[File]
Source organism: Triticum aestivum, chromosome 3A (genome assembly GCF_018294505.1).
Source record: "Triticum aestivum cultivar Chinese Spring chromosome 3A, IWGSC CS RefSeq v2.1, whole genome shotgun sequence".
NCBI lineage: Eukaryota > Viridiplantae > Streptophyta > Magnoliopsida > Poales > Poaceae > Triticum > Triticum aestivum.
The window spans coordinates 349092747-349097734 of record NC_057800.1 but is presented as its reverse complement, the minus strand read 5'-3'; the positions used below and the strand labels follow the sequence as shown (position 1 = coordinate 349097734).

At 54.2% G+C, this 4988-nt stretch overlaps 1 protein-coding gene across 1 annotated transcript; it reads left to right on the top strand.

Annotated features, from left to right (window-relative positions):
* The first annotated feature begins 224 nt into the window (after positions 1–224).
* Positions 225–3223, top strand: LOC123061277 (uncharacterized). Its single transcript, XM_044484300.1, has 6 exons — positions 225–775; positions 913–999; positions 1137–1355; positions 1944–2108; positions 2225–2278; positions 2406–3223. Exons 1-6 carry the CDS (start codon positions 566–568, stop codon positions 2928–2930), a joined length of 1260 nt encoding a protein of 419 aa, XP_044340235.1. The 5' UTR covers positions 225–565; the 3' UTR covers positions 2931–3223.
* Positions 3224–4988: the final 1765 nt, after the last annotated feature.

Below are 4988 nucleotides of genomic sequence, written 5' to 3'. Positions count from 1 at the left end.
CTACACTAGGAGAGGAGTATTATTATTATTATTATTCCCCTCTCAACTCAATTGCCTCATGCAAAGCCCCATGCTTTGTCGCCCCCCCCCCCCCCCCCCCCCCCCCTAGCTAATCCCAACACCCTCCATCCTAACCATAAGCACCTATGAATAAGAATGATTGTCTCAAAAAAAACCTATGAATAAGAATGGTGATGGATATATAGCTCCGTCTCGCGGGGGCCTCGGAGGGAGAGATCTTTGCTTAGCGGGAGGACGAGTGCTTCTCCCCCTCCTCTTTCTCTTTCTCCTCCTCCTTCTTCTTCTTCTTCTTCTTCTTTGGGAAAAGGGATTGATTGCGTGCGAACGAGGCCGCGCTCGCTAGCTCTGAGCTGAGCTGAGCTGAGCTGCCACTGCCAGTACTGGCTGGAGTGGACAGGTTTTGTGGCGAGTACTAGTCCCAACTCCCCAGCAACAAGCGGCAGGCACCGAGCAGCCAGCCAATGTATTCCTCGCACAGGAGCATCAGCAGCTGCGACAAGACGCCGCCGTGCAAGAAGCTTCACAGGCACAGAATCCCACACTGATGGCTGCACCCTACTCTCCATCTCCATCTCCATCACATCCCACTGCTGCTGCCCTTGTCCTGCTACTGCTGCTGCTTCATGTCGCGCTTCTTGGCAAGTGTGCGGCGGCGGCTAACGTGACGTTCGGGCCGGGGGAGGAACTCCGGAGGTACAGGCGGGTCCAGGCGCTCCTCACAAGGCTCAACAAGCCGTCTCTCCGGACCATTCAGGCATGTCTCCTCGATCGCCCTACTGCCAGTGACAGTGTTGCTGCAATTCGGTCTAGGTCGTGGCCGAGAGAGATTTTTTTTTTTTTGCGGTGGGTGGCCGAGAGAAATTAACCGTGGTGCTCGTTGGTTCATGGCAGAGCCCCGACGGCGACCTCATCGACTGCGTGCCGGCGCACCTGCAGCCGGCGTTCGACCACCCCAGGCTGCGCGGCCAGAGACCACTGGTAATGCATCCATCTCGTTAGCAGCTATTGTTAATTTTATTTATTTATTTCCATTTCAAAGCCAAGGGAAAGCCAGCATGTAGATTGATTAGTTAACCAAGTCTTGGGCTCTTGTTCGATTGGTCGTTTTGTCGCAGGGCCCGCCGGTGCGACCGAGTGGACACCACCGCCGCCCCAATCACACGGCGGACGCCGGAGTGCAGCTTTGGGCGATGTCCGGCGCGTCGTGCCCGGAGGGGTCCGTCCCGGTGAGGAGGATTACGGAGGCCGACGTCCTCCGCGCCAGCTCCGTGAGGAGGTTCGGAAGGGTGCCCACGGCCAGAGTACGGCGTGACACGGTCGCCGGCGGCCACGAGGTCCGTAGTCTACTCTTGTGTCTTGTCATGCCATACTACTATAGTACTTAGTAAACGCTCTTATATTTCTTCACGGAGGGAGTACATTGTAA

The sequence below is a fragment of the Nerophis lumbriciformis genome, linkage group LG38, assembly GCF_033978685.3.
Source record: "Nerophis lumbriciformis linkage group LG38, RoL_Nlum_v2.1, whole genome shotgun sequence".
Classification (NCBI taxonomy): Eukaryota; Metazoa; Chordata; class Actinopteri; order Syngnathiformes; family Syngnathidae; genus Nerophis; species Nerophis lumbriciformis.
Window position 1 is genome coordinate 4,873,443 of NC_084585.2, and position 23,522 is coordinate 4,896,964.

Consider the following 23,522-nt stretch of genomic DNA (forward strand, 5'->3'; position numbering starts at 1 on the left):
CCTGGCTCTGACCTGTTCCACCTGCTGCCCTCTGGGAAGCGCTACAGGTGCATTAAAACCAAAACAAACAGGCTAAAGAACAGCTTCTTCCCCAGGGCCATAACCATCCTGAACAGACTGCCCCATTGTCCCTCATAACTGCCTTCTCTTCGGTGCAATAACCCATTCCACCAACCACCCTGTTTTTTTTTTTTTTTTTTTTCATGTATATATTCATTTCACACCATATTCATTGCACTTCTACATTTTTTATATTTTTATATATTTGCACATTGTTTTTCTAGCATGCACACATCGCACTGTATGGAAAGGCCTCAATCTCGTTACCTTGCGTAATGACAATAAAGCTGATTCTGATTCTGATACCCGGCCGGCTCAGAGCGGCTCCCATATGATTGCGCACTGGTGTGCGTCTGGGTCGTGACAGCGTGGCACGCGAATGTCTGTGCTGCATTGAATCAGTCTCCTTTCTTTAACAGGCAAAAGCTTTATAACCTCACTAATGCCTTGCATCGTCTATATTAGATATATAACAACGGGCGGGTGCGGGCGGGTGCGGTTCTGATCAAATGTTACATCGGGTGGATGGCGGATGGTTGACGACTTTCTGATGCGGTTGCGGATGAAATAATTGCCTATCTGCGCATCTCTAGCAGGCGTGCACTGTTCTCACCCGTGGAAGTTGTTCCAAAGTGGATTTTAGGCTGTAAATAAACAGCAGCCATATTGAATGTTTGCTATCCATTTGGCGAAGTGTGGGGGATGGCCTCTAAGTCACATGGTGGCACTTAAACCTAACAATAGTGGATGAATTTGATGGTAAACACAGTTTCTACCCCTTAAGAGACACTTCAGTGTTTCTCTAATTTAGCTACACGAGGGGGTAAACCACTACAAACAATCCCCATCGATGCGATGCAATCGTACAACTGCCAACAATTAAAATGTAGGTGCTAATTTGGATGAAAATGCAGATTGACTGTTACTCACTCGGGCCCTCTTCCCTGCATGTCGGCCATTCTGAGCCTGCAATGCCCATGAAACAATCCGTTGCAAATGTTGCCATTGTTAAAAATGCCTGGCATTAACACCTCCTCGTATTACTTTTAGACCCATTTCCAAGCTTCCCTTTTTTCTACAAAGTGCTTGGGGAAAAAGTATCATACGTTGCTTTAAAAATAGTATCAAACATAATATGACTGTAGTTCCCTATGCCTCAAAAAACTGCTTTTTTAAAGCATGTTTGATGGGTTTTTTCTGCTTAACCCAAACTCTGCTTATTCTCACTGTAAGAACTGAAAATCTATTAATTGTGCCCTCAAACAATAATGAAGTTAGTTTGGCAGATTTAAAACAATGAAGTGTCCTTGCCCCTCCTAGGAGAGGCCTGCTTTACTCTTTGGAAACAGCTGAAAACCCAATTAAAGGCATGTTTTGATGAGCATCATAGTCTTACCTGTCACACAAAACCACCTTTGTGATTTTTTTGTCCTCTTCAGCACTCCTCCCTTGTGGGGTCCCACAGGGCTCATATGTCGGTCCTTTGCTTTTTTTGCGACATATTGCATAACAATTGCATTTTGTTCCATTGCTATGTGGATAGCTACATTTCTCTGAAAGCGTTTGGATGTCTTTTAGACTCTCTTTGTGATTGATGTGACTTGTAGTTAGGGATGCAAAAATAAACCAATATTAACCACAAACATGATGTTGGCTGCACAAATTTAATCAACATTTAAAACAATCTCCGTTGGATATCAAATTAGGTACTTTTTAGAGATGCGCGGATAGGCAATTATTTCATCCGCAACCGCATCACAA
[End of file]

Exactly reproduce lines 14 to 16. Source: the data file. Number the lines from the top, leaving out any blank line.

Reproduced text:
Classification (NCBI taxonomy): Eukaryota; Metazoa; Chordata; class Actinopteri; order Syngnathiformes; family Syngnathidae; genus Nerophis; species Nerophis lumbriciformis.
Window position 1 is genome coordinate 4,873,443 of NC_084585.2, and position 23,522 is coordinate 4,896,964.

Consider the following 23,522-nt stretch of genomic DNA (forward strand, 5'->3'; position numbering starts at 1 on the left):